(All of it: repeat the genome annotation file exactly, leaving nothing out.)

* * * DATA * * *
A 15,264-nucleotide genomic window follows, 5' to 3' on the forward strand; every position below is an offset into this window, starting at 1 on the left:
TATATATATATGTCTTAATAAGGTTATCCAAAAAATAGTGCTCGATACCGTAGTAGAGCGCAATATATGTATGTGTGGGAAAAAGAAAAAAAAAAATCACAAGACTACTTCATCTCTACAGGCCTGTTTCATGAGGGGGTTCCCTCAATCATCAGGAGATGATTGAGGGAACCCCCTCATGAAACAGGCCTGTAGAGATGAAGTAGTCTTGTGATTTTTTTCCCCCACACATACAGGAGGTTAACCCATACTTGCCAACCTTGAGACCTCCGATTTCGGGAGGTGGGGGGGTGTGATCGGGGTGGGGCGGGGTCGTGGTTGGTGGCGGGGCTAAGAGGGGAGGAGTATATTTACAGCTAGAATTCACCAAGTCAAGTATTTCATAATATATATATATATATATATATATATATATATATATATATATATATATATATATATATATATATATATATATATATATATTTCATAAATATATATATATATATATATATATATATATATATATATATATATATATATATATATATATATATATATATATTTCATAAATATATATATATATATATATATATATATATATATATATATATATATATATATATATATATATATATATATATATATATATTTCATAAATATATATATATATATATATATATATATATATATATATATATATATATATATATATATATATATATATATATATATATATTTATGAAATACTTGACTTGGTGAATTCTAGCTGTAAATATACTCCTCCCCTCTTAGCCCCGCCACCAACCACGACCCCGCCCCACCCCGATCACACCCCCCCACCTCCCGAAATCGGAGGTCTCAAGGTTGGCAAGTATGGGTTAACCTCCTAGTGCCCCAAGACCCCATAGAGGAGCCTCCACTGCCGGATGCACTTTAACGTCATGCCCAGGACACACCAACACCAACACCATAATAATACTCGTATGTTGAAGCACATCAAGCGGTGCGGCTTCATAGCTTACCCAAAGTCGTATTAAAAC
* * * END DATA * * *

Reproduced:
A 15,264-nucleotide genomic window follows, 5' to 3' on the forward strand; every position below is an offset into this window, starting at 1 on the left:
TATATATATATGTCTTAATAAGGTTATCCAAAAAATAGTGCTCGATACCGTAGTAGAGCGCAATATATGTATGTGTGGGAAAAAGAAAAAAAAAAATCACAAGACTACTTCATCTCTACAGGCCTGTTTCATGAGGGGGTTCCCTCAATCATCAGGAGATGATTGAGGGAACCCCCTCATGAAACAGGCCTGTAGAGATGAAGTAGTCTTGTGATTTTTTTCCCCCACACATACAGGAGGTTAACCCATACTTGCCAACCTTGAGACCTCCGATTTCGGGAGGTGGGGGGGTGTGATCGGGGTGGGGCGGGGTCGTGGTTGGTGGCGGGGCTAAGAGGGGAGGAGTATATTTACAGCTAGAATTCACCAAGTCAAGTATTTCATAATATATATATATATATATATATATATATATATATATATATATATATATATATATATATATATATATATATATATATATATTTCATAAATATATATATATATATATATATATATATATATATATATATATATATATATATATATATATATATATATATATTTCATAAATATATATATATATATATATATATATATATATATATATATATATATATATATATATATATATATATATATATATATATATTTCATAAATATATATATATATATATATATATATATATATATATATATATATATATATATATATATATATATATATATATATATATATTTATGAAATACTTGACTTGGTGAATTCTAGCTGTAAATATACTCCTCCCCTCTTAGCCCCGCCACCAACCACGACCCCGCCCCACCCCGATCACACCCCCCCACCTCCCGAAATCGGAGGTCTCAAGGTTGGCAAGTATGGGTTAACCTCCTAGTGCCCCAAGACCCCATAGAGGAGCCTCCACTGCCGGATGCACTTTAACGTCATGCCCAGGACACACCAACACCAACACCATAATAATACTCGTATGTTGAAGCACATCAAGCGGTGCGGCTTCATAGCTTACCCAAAGTCGTATTAAAAC